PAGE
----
POP: You have a new book, 37 or so Ingredients, in which you photograph each of the 37 ingredients in a Twinkie. This is a fun yet poignant idea.

Again a combination of OCD and curiosity. I’m pretty fascinated by consumption.

…hmm. I’ve been thinking about packaging a lot lately. Overpackaging. It seems everything we buy is so incredibly overpackaged to prevent damage, theft, etc.

It might just be me, but I feel like I’m drowning in packaging. It seems to represent the incredible level of consumption in our society.

Don’t get me wrong, I love consumption! I don’t necessarily intend to put 37 ingredients in my stomach or 47 tech gadgets on my desk, but sometimes a lot of ingredients taste great and, well, it seems like there’s always a new gadget to buy.

Twinkie Grid by Dwight Eschliman

POP: What role has your personal work played in helping you to land new clients?

It’s difficult to quantify, but I do think the personal work has helped to create interest and valuable name recognition. Recently we just completed a video for Esquire Magazine’s “Car of the Year” that was inspired by a personal video we produced. That was a great feeling.

The Esquire video isn’t out until the November issue, but we can show you the soccer video that Esquire used as inspiration for the car of the year video.

Soccer from Dwight Eschliman on Vimeo.

We also just did a story on Humphrey Slocombe ice cream for the New York Times Magazine that I was really happy with and just finished shooting a little slot-car video. More personal work!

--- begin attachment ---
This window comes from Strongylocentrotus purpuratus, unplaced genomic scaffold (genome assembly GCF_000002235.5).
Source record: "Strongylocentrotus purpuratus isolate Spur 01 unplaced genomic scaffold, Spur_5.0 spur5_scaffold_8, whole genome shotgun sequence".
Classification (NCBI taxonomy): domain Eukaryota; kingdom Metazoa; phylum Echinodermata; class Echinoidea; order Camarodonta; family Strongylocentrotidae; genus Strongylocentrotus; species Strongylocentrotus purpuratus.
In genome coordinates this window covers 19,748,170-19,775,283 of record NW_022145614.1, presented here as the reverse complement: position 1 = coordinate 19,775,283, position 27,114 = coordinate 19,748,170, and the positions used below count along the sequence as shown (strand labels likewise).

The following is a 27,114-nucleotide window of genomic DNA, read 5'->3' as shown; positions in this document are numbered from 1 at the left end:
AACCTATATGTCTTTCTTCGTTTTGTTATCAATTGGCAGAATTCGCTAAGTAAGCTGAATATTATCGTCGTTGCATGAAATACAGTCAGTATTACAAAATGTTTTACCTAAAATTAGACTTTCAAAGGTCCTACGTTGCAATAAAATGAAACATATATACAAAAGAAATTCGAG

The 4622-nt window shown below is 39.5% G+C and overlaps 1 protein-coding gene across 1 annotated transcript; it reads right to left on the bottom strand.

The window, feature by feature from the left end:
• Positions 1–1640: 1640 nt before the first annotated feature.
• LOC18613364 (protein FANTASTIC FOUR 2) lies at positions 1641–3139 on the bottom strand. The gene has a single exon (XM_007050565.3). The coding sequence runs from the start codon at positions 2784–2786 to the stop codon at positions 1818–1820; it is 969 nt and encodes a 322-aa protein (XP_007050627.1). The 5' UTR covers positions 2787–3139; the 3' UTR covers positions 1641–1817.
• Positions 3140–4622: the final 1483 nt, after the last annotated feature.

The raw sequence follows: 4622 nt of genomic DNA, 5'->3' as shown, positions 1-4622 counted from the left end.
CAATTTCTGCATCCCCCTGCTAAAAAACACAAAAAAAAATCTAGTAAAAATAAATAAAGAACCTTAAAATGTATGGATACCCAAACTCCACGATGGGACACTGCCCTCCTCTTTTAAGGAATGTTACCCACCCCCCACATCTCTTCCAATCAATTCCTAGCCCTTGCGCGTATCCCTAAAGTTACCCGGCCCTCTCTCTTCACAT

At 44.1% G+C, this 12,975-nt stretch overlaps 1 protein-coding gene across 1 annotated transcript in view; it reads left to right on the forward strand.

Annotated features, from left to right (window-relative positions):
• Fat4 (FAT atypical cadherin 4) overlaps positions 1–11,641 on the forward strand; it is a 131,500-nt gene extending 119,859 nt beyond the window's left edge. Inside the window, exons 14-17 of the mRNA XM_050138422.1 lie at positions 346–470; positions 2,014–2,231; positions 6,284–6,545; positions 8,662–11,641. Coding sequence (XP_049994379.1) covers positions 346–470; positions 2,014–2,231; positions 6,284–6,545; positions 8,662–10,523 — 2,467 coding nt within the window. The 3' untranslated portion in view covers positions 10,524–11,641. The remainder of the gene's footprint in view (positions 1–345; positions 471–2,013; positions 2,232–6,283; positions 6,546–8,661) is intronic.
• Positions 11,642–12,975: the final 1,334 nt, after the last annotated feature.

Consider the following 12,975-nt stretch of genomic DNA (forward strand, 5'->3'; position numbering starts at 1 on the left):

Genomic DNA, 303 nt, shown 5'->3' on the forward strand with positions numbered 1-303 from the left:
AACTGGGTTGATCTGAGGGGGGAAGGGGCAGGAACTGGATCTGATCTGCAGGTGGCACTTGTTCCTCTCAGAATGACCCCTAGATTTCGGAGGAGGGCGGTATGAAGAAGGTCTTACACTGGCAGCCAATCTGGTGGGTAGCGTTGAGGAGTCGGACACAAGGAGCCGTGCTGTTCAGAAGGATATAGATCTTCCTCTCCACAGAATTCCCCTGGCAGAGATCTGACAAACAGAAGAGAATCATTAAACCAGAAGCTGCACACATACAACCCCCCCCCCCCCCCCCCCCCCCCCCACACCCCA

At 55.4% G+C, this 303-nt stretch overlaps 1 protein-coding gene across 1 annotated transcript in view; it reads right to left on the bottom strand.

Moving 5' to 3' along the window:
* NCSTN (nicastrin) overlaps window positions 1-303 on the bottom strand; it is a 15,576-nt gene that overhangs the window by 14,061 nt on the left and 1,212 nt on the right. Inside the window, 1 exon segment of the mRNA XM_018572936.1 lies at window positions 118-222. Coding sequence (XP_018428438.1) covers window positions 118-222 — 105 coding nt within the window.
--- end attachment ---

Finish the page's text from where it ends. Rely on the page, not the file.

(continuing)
POP: Are you given more creative freedom/input now that your personal work is more well known?

Sometimes, yes. People do seem to ask for my creative input more often. I thought it might be because I’m getting older.

POP: What have you seen recently that you’ve found inspiring?

There’s a TV spot right now for the new Dodge Charger. Static camera angle, extremely simple…and amazing. I’m lucky enough to work with some amazingly creative people which is very inspiring.

Almost any Irving Penn photograph is inspiring to me.

POP: Your personal work obviously takes a lot of time. How do you find the time between running a studio, commercial work and family?

Oh, man. It’s taken me weeks just to answer your questions.

I’ve got amazing help in the studio, which is a critical aspect to both starting and finishing the non-commercial projects we take on. Staying up late is helpful, too!

2 Responses to “Q & A With Dwight Eschliman”

  1. the work of a true genius

  2. I really like the work Dwight did for the NYTimes piece about Humphrey Slocombe.

    (And I’m still chuckling over the wordplay in the Dodge Charger ad: “American craft. Man ship.” Man ship!? It’s almost enough to make me overlook the stupidity of the Big Bad American Car… Almost.)